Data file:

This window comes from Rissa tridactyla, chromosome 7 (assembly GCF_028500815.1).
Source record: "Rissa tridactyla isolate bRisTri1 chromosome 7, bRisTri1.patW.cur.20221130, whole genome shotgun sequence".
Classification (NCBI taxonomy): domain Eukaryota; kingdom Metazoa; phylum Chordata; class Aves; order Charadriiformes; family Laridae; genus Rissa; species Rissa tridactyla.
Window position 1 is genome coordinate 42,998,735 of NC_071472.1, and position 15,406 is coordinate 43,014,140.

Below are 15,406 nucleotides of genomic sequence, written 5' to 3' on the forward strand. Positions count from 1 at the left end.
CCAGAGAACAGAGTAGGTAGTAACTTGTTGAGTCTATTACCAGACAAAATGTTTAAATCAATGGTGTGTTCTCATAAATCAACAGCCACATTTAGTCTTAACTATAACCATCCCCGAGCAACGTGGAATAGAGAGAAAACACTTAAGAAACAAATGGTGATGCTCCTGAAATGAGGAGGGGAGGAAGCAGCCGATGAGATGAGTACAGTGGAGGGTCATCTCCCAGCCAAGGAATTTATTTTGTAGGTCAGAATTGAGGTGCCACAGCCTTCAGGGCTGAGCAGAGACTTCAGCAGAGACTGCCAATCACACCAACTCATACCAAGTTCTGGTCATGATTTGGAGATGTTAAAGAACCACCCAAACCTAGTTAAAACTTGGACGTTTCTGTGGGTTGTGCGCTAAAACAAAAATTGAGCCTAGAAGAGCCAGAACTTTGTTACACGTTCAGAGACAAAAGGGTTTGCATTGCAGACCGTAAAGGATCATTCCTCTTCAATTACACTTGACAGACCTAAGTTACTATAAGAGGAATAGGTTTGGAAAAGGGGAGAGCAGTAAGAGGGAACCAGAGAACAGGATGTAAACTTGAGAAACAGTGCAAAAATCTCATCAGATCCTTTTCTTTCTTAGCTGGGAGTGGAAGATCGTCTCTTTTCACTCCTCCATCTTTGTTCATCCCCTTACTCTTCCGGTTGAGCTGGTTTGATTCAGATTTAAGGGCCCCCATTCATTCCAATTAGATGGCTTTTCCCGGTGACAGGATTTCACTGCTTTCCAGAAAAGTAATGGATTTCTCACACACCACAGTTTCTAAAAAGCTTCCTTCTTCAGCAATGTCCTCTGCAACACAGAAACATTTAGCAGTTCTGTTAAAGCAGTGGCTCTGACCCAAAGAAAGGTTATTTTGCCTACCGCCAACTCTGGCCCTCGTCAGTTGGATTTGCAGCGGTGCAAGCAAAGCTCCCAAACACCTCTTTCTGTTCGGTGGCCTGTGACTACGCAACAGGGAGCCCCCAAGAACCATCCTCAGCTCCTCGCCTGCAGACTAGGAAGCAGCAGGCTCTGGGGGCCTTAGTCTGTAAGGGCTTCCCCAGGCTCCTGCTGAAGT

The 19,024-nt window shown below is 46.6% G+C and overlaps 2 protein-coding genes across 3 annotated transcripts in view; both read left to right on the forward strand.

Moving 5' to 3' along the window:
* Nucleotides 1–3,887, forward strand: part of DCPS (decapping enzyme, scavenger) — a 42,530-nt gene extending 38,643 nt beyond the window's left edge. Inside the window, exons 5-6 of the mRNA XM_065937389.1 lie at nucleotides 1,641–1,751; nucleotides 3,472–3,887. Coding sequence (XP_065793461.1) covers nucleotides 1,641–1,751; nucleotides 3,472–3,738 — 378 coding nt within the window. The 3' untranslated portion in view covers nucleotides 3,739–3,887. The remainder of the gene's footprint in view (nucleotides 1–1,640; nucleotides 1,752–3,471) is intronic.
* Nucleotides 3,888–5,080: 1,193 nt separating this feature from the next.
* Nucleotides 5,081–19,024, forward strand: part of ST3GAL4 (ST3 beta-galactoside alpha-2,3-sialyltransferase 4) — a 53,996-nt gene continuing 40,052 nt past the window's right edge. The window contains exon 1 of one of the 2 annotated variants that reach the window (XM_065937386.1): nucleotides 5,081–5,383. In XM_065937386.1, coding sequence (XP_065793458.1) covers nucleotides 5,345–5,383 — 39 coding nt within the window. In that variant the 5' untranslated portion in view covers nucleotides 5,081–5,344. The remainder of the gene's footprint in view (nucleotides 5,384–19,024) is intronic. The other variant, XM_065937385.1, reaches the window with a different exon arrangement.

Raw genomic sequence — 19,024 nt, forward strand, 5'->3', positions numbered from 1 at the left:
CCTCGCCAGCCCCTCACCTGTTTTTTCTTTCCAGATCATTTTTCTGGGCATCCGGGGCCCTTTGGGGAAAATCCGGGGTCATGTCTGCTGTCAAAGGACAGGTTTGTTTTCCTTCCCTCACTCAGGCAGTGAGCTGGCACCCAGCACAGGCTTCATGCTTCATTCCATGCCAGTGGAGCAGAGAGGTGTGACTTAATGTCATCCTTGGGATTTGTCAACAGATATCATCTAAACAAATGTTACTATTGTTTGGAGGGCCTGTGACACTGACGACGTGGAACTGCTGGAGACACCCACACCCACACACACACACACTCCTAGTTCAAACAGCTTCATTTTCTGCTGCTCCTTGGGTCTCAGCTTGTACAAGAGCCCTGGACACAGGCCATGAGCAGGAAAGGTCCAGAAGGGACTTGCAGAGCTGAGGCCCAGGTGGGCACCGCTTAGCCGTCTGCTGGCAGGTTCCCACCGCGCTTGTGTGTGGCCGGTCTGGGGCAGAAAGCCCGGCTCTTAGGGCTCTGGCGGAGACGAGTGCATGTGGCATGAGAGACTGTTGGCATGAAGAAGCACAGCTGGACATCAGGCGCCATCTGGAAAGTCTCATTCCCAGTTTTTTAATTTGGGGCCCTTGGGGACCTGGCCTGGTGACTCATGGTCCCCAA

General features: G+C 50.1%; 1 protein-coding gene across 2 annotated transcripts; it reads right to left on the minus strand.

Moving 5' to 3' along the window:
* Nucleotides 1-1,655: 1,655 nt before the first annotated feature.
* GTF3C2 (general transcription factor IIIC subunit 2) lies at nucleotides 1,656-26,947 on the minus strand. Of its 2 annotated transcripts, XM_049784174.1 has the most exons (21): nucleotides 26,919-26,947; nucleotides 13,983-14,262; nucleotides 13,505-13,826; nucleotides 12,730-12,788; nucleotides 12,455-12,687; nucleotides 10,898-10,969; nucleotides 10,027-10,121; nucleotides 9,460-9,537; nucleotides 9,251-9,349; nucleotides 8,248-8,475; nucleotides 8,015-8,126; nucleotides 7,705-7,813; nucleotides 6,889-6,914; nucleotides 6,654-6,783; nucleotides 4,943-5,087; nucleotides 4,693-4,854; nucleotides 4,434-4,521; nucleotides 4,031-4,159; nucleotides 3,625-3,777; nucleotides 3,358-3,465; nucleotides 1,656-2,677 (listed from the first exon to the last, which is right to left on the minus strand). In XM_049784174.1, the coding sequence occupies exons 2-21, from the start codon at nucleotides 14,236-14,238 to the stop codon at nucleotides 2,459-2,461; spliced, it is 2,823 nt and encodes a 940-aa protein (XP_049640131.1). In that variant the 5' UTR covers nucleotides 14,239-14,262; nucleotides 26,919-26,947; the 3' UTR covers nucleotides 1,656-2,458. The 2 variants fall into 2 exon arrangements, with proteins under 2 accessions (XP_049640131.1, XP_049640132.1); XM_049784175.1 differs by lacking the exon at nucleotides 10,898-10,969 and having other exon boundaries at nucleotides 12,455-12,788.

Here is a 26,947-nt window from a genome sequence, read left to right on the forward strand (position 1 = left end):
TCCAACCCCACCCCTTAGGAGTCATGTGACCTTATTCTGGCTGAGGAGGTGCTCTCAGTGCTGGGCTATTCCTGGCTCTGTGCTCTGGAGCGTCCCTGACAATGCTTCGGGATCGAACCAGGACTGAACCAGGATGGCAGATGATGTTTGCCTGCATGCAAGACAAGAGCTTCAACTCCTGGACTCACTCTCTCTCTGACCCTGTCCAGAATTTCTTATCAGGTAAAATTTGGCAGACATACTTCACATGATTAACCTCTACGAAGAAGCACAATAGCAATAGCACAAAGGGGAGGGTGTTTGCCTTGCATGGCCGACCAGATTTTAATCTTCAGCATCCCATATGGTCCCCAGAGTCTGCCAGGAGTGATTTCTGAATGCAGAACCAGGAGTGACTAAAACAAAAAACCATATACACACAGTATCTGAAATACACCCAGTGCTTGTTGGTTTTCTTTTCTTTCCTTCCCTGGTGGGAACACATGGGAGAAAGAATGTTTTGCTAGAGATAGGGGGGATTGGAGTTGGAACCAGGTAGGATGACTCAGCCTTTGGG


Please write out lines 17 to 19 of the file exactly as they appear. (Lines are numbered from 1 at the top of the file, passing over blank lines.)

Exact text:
* GTF3C2 (general transcription factor IIIC subunit 2) lies at nucleotides 1,656-26,947 on the minus strand. Of its 2 annotated transcripts, XM_049784174.1 has the most exons (21): nucleotides 26,919-26,947; nucleotides 13,983-14,262; nucleotides 13,505-13,826; nucleotides 12,730-12,788; nucleotides 12,455-12,687; nucleotides 10,898-10,969; nucleotides 10,027-10,121; nucleotides 9,460-9,537; nucleotides 9,251-9,349; nucleotides 8,248-8,475; nucleotides 8,015-8,126; nucleotides 7,705-7,813; nucleotides 6,889-6,914; nucleotides 6,654-6,783; nucleotides 4,943-5,087; nucleotides 4,693-4,854; nucleotides 4,434-4,521; nucleotides 4,031-4,159; nucleotides 3,625-3,777; nucleotides 3,358-3,465; nucleotides 1,656-2,677 (listed from the first exon to the last, which is right to left on the minus strand). In XM_049784174.1, the coding sequence occupies exons 2-21, from the start codon at nucleotides 14,236-14,238 to the stop codon at nucleotides 2,459-2,461; spliced, it is 2,823 nt and encodes a 940-aa protein (XP_049640131.1). In that variant the 5' UTR covers nucleotides 14,239-14,262; nucleotides 26,919-26,947; the 3' UTR covers nucleotides 1,656-2,458. The 2 variants fall into 2 exon arrangements, with proteins under 2 accessions (XP_049640131.1, XP_049640132.1); XM_049784175.1 differs by lacking the exon at nucleotides 10,898-10,969 and having other exon boundaries at nucleotides 12,455-12,788.

Here is a 26,947-nt window from a genome sequence, read left to right on the forward strand (position 1 = left end):
TCCAACCCCACCCCTTAGGAGTCATGTGACCTTATTCTGGCTGAGGAGGTGCTCTCAGTGCTGGGCTATTCCTGGCTCTGTGCTCTGGAGCGTCCCTGACAATGCTTCGGGATCGAACCAGGACTGAACCAGGATGGCAGATGATGTTTGCCTGCATGCAAGACAAGAGCTTCAACTCCTGGACTCACTCTCTCTCTGACCCTGTCCAGAATTTCTTATCAGGTAAAATTTGGCAGACATACTTCACATGATTAACCTCTACGAAGAAGCACAATAGCAATAGCACAAAGGGGAGGGTGTTTGCCTTGCATGGCCGACCAGATTTTAATCTTCAGCATCCCATATGGTCCCCAGAGTCTGCCAGGAGTGATTTCTGAATGCAGAACCAGGAGTGACTAAAACAAAAAACCATATACACACAGTATCTGAAATACACCCAGTGCTTGTTGGTTTTCTTTTCTTTCCTTCCCTGGTGGGAACACATGGGAGAAAGAATGTTTTGCTAGAGATAGGGGGGATTGGAGTTGGAACCAGGTAGGATGACTCAGCCTTTGGG